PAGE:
Helios and Matheson Analytics Inc. said Tuesday that the new subsidiary will be called MoviePass Entertainment Holdings Inc. and be a film production, marketing and exhibition company.

Helios and Matheson Chairman and CEO Ted Farnsworth said in a statement that the parent company had become mostly synonymous with MoviePass in the public’s eye, which led it to believe it might benefit from a separation.

Last week it was announced that Helios and Matheson is being investigated by the New York Attorney General on allegations that it misled investors.

MoviePass Entertainment is expected to list on the Nasdaq or an alternate trading market.


Uber Eats to reach 70 percent of US population by year’s end

Uber says its Eats restaurant food delivery service will grow to cover 70 percent of the U.S. population by the end of 2018.

The ride-hailing company says the three-year-old service started this year delivering food in 98 U.S. metro areas. By year’s end it will grow to 243. The service now covers about half the U.S. population mainly in large metro areas. The expansion will be into smaller cities.

Vice President Jason Droege (DROW-gee) says orders last month were 10 times more than September of 2016. Eats is part of Uber’s plan to use its app expertise to create new businesses and build revenue.

The company charges consumers $1.99 to $7 for delivery based mainly on travel time from restaurants, which also are charged. It’s now in about 350 cities worldwide.


Business writer William D. Cohan writing book on GE decline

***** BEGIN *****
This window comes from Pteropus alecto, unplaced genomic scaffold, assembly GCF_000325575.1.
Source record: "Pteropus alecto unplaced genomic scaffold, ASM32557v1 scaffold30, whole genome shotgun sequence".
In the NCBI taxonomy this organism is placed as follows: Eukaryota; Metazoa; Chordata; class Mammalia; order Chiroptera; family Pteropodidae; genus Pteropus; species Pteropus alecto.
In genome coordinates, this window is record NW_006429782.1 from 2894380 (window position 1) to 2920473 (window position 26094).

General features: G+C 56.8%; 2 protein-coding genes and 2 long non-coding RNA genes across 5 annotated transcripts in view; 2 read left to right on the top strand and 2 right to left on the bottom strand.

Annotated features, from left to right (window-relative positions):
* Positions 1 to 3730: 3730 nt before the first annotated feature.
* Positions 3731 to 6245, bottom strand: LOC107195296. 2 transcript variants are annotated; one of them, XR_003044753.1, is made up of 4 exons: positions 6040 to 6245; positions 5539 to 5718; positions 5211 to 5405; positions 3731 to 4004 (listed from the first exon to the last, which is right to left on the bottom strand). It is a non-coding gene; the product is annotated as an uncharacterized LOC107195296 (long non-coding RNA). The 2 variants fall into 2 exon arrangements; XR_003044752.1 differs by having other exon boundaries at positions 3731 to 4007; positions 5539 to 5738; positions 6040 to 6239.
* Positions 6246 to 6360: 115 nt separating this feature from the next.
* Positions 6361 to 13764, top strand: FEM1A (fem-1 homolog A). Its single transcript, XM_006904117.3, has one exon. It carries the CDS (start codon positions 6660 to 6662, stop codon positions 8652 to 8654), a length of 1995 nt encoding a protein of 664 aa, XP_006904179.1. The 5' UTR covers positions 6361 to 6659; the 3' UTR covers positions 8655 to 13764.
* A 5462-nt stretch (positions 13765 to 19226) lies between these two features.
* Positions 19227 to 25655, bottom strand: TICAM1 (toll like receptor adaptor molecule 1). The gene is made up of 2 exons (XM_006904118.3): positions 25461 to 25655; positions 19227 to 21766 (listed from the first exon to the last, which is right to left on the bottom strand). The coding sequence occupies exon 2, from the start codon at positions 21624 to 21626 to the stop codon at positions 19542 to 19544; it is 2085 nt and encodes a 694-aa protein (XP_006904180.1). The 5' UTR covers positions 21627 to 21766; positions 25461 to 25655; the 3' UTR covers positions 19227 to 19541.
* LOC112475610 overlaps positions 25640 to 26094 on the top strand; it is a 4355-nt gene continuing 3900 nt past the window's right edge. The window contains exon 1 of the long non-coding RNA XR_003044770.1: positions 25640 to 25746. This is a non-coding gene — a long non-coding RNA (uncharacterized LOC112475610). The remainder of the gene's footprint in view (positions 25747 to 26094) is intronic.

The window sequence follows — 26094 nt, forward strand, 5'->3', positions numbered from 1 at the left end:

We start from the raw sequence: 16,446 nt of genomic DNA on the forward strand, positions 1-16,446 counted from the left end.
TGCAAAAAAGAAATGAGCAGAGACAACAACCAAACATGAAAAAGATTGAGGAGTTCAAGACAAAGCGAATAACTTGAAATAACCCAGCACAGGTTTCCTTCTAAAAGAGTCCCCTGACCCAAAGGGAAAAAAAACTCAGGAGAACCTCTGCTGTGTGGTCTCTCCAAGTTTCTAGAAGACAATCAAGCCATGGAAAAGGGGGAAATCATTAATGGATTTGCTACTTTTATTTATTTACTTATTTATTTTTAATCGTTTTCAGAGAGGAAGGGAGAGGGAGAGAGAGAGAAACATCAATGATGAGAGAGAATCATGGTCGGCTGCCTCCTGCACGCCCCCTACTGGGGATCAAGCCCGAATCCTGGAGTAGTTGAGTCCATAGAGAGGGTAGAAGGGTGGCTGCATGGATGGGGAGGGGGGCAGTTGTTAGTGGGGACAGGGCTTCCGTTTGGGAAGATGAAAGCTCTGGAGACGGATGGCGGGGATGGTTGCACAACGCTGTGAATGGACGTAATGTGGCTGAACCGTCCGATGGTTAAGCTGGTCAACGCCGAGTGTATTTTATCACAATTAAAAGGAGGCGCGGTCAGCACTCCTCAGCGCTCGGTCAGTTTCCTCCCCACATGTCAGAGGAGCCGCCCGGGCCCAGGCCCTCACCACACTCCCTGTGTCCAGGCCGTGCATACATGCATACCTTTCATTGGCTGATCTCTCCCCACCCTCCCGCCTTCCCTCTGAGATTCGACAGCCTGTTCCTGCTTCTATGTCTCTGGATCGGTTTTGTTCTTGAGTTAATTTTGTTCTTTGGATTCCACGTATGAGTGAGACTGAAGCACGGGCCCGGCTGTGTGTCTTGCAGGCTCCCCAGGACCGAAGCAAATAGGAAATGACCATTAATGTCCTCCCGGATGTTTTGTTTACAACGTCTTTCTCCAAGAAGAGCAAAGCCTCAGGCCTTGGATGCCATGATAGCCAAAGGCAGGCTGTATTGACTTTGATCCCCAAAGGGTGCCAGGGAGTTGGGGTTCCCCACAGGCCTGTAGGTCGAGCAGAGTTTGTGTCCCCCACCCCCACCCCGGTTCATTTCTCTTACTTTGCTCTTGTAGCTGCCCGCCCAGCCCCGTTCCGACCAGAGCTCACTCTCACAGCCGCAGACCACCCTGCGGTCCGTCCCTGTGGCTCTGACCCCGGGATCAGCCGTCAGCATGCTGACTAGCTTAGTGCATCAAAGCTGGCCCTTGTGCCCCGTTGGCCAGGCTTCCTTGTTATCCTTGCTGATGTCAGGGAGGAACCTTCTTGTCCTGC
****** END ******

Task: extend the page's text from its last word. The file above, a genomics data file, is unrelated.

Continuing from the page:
NEW YORK (AP) — Business writer and best-selling author William D. Cohan is working on a book on the rise and fall of General Electric.

Portfolio announced Tuesday that Cohan planned a “sweeping narrative” about a company he describes as once being “Apple, Amazon and Google” at the same time. GE has struggled badly over the past two decades, dropping from No. 6 in the Fortune 500 rankings in the mid-1990s to No. 18 in 2018. It recently ousted Chairman and CEO John Flannery, who had only held the job for a little more than a year. Cohan’s book doesn’t yet have a title or release date.

Cohan’s previous books include “Money and Power: How Goldman Sachs Came to Rule the World.” He writes for Vanity Fair, The New York Times and other publications.


Desperate & duped? GoFundMe means big bucks for dubious care

A new study found that people seeking dubious, potentially harmful treatment for cancer and other ailments raised nearly $7 million over two years from crowdfunding sites.

The results echo recent research on campaigns for stem cell therapies. And they raise more questions about an increasingly popular way to help pay for costly, and sometimes unproven, medical care.

The study was published Tuesday in the Journal of the American Medical Association.

Most solicitations studied were on GoFundMe. The most numerous were for homeopathy or naturopathy for cancer.

An American Cancer Society expert says it’s important to consider that despite considerable progress against cancer and other illnesses, conventional treatment can’t cure every patient. And that may drive some to costly unconventional treatments out of desperation.


First sign language Starbucks opens in DC

WASHINGTON (AP) — Coffee drinkers in the nation’s capital can now order that tall pumpkin spice iced skim latte in sign language.

Starbucks has opened its first U.S. “signing store” to better serve hard of hearing customers. The store in Washington is just blocks from Gallaudet University, one of the nation’s oldest universities serving deaf and hard of hearing students.

Starbucks announced in July that it would hire 20 to 25 deaf or hard of hearing baristas to work at the store.

The store is modeled after a similar Starbucks signing store which opened in Kuala Lumpur, Malaysia in 2016.